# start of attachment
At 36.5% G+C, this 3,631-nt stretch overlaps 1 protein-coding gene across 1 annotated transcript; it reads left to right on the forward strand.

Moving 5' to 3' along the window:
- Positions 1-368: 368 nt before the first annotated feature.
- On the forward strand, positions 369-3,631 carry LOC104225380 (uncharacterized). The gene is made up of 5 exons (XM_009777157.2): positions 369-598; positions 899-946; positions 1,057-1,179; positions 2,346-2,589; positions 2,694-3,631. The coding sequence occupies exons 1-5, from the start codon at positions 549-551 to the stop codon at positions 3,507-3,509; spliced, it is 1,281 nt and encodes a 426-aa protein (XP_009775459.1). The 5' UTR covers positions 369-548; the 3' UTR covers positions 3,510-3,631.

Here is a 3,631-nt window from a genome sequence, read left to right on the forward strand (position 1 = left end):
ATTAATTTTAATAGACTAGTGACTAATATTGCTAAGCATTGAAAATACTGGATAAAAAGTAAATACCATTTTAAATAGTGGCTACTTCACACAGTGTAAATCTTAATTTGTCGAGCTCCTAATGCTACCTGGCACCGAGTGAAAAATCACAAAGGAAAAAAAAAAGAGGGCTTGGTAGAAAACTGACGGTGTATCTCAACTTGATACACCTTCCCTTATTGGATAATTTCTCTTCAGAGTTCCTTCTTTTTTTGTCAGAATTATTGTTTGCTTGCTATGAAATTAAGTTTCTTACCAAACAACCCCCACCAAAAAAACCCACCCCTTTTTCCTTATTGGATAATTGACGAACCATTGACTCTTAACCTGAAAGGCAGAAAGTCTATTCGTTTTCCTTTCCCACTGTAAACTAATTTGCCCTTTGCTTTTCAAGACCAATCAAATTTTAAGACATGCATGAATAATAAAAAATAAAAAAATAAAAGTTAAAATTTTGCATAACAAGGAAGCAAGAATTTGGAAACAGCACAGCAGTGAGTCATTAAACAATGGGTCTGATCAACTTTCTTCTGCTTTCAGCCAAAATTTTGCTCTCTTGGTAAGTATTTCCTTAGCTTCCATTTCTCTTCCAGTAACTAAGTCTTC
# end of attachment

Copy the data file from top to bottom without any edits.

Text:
At 36.5% G+C, this 3,631-nt stretch overlaps 1 protein-coding gene across 1 annotated transcript; it reads left to right on the forward strand.

Moving 5' to 3' along the window:
- Positions 1-368: 368 nt before the first annotated feature.
- On the forward strand, positions 369-3,631 carry LOC104225380 (uncharacterized). The gene is made up of 5 exons (XM_009777157.2): positions 369-598; positions 899-946; positions 1,057-1,179; positions 2,346-2,589; positions 2,694-3,631. The coding sequence occupies exons 1-5, from the start codon at positions 549-551 to the stop codon at positions 3,507-3,509; spliced, it is 1,281 nt and encodes a 426-aa protein (XP_009775459.1). The 5' UTR covers positions 369-548; the 3' UTR covers positions 3,510-3,631.

Here is a 3,631-nt window from a genome sequence, read left to right on the forward strand (position 1 = left end):
ATTAATTTTAATAGACTAGTGACTAATATTGCTAAGCATTGAAAATACTGGATAAAAAGTAAATACCATTTTAAATAGTGGCTACTTCACACAGTGTAAATCTTAATTTGTCGAGCTCCTAATGCTACCTGGCACCGAGTGAAAAATCACAAAGGAAAAAAAAAAGAGGGCTTGGTAGAAAACTGACGGTGTATCTCAACTTGATACACCTTCCCTTATTGGATAATTTCTCTTCAGAGTTCCTTCTTTTTTTGTCAGAATTATTGTTTGCTTGCTATGAAATTAAGTTTCTTACCAAACAACCCCCACCAAAAAAACCCACCCCTTTTTCCTTATTGGATAATTGACGAACCATTGACTCTTAACCTGAAAGGCAGAAAGTCTATTCGTTTTCCTTTCCCACTGTAAACTAATTTGCCCTTTGCTTTTCAAGACCAATCAAATTTTAAGACATGCATGAATAATAAAAAATAAAAAAATAAAAGTTAAAATTTTGCATAACAAGGAAGCAAGAATTTGGAAACAGCACAGCAGTGAGTCATTAAACAATGGGTCTGATCAACTTTCTTCTGCTTTCAGCCAAAATTTTGCTCTCTTGGTAAGTATTTCCTTAGCTTCCATTTCTCTTCCAGTAACTAAGTCTTC